Across Chicago, robbery reports are up 24% from last year and 30% from 2019, the last year before the pandemic. But the story is much worse in the Shakespeare (14th) District, which includes Bucktown. Robberies there were up 53% as of September 17. They’re up 96% versus 2019.
The hour-long CAPS meeting ended at 7:30, but Waguespack said he stayed until 8:45, answering questions and talking with anyone who wanted to continue the conversation.
An audience member told CWBChicago they felt few solutions surfaced during the meeting.
“From the CPD side, it was basically, ‘Often, when you see a robbery or attack, people would rather record it on video. Please call 911!’ ‘If you see someone wearing a ski mask in 70-degree weather, please call 911. That is a suspicious person. Please call!'”
One resident, who appeared to be in his 60s, revealed that he only takes his credit card, ID, and phone when he walks to Walgreens.
“I’ve heard robbers may get angry with you and hurt you if you don’t have anything, so do you recommend I take something of value?” recalled the audience member who shared their observations with us.
The CPD sergeant’s response: Sure. You could put a few dollars in your wallet and give that up.
Some residents complained about the Chicago Police Department’s vehicle pursuit policy, which puts all responsibility for negative outcomes on the backs of police officers. The policy also states explicitly that no officer will ever be penalized for not pursuing a criminal.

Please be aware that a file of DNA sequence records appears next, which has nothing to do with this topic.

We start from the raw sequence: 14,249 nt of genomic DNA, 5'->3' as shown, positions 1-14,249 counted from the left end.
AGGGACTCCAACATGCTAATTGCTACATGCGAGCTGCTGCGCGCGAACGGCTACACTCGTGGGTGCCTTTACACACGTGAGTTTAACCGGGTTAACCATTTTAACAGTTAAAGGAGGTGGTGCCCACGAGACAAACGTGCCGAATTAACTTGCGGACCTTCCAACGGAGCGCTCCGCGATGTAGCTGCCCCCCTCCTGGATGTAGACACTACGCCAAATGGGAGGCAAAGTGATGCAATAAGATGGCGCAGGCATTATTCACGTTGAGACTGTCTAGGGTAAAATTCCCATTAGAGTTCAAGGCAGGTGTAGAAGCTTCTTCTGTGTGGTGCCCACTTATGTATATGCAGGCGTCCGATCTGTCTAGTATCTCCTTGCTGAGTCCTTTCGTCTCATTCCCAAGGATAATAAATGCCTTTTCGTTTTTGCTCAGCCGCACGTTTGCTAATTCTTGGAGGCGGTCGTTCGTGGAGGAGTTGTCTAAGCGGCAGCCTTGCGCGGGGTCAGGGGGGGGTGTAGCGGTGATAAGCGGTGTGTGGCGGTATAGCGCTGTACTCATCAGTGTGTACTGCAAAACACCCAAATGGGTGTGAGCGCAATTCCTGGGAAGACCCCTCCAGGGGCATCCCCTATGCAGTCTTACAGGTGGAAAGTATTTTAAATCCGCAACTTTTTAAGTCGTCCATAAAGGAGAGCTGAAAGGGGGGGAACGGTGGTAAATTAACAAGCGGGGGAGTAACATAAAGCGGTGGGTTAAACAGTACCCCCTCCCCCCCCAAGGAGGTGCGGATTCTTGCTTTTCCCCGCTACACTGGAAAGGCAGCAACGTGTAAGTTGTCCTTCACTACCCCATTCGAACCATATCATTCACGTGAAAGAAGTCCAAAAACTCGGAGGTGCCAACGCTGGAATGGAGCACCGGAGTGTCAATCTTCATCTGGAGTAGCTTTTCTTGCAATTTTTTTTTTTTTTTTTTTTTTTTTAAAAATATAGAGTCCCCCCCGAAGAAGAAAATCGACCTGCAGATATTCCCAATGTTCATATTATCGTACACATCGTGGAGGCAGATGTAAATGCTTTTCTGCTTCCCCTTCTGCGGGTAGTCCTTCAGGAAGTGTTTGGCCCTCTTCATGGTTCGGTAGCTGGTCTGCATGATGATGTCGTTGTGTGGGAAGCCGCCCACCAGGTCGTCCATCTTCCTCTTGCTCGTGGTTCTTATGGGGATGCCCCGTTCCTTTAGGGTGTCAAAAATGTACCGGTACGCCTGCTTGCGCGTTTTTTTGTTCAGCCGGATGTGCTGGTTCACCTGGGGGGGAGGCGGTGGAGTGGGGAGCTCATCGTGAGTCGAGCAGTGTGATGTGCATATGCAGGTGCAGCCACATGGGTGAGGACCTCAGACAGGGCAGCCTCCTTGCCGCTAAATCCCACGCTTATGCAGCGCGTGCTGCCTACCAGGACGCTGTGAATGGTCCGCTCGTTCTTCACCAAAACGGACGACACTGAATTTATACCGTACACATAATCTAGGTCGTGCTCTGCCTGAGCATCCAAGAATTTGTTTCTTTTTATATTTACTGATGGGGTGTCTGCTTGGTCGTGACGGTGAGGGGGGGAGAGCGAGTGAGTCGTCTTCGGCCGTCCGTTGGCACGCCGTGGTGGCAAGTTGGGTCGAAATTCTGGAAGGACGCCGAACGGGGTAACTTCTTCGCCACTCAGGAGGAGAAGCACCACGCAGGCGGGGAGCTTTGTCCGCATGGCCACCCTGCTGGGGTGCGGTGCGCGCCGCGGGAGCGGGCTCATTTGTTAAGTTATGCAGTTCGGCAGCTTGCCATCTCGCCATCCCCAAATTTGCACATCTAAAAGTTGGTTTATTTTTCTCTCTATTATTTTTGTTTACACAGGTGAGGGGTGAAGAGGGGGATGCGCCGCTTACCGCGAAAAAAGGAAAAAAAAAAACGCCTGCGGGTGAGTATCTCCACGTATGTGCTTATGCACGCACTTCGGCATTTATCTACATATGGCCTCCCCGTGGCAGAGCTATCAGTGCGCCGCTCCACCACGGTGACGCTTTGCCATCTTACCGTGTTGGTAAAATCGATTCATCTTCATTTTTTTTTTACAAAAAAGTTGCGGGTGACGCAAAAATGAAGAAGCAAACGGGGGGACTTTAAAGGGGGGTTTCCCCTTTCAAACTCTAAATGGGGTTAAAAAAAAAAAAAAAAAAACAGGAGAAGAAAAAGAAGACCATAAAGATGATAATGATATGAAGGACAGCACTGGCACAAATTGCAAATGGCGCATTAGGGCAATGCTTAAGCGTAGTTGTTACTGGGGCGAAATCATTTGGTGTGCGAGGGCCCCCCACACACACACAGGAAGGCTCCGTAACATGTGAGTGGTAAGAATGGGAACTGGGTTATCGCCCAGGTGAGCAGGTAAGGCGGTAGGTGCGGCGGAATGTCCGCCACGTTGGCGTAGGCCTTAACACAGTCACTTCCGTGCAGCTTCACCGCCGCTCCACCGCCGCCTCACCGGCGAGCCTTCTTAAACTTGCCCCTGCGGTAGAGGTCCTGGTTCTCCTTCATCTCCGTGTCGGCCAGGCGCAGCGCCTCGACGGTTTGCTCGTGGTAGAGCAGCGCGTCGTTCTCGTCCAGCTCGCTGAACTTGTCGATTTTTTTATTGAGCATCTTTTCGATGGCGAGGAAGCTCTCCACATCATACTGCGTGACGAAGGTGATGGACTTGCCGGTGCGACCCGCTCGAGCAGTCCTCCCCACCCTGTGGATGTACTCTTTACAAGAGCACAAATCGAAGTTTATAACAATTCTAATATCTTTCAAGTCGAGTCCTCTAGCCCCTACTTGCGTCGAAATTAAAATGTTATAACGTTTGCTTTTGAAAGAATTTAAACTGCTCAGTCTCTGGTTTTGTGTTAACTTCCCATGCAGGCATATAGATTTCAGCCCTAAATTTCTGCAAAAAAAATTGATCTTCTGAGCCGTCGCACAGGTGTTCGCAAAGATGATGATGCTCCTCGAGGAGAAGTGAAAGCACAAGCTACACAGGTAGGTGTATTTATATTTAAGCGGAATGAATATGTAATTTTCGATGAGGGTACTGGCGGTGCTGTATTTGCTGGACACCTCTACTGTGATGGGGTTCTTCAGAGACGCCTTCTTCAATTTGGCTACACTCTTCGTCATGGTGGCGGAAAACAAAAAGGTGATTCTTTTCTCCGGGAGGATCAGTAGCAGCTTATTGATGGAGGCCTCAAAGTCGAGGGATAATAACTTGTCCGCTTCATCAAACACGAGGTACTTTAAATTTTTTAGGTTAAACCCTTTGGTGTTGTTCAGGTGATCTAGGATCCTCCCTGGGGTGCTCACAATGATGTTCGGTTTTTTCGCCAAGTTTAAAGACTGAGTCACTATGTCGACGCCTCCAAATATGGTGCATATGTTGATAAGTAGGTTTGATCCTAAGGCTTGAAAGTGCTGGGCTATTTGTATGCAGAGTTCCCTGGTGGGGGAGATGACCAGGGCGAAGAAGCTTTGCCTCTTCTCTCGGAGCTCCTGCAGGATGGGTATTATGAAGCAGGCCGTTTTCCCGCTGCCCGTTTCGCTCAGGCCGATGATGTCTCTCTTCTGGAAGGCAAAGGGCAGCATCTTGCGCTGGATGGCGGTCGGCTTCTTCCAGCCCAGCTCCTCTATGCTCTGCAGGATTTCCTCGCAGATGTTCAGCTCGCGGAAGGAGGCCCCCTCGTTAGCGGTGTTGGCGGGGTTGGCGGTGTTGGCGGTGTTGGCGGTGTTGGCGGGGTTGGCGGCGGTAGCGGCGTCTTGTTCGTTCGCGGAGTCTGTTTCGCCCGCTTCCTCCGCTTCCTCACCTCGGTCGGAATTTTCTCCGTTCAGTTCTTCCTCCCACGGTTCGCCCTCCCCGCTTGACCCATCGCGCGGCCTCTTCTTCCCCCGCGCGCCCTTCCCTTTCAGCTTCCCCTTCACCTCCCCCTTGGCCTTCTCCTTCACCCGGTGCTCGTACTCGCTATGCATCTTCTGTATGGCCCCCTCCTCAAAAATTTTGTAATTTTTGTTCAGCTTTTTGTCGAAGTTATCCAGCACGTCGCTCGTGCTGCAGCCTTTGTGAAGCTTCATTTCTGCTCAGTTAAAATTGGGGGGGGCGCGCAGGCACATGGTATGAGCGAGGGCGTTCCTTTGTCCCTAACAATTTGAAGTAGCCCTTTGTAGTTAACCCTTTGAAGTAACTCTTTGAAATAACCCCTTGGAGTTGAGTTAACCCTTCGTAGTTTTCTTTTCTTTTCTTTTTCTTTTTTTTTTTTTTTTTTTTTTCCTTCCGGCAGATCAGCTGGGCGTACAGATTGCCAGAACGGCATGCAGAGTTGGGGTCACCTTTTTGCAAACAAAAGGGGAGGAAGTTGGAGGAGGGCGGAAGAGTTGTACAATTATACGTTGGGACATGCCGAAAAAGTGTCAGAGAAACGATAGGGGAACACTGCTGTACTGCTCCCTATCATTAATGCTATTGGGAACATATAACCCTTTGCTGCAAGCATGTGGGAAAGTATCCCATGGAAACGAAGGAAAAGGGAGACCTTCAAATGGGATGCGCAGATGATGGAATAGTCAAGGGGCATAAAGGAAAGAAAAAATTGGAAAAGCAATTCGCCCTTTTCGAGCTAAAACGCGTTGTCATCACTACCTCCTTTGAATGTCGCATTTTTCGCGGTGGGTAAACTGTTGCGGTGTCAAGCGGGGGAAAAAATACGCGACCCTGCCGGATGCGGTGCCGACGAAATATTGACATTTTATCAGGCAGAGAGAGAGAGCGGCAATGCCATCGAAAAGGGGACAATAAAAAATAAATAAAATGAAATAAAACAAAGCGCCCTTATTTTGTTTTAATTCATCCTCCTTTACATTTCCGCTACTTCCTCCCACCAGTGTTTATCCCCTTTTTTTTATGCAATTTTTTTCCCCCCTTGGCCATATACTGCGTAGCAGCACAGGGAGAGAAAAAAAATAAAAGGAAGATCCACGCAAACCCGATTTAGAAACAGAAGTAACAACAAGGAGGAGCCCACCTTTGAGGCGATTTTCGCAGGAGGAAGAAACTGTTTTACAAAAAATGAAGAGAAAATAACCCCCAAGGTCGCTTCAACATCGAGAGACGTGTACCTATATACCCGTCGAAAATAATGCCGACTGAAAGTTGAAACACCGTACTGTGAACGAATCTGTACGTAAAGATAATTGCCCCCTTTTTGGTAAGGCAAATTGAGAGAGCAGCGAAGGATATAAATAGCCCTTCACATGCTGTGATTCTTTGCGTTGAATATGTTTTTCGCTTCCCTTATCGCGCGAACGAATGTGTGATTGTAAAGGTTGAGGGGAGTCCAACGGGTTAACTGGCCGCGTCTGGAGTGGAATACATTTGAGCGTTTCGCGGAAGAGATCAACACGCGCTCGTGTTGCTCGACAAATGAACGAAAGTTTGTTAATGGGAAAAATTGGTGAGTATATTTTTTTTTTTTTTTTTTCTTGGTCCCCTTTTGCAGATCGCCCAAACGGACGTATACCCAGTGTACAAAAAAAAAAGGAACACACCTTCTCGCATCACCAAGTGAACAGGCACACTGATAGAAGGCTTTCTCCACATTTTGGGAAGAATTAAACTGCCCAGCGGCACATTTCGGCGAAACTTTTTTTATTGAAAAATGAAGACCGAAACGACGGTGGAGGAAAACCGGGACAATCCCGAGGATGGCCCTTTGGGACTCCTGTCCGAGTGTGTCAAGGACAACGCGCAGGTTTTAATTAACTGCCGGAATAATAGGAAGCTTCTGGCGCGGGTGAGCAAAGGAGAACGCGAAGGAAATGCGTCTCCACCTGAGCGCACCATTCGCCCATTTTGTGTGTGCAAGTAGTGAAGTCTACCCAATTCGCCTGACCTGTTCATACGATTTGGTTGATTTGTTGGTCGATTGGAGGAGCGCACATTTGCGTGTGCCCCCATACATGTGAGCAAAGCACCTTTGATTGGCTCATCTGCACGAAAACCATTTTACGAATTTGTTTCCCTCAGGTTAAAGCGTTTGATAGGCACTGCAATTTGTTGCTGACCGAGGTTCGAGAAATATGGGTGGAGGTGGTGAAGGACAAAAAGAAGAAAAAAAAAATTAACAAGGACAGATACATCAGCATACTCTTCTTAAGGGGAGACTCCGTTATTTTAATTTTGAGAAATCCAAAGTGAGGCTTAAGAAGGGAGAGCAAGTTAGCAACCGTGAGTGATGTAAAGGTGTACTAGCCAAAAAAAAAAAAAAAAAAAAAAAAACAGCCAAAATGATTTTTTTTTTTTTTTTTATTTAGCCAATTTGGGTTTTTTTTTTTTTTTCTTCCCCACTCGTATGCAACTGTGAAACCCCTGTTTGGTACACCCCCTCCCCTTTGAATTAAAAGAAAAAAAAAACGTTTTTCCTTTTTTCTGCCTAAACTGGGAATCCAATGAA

Waguespack told the gathering that, after trying to meet with Johnson early in the new mayor’s term, the two finally got together a few weeks ago.
The audience member recalled Waguespack saying he encouraged Johnson to condemn the increasing violent crime publicly and even shared Johnson’s email address so residents could contact the mayor directly.
“People want to hear the mayor and officials join in condemnation of crimes. They want more enforcement of crimes but also prosecution and adjudication that leads to jail time for violence,” Waguespack said.
The alderman also noted a significant change in the City Council since he joined the body in 2007, such as members who actively seek to abolish the police, said the audience member.
Recalling the ward’s success in tackling entrenched gang problems, Waguespack encouraged residents to fight back, and, with time, the neighborhood will return to a good place.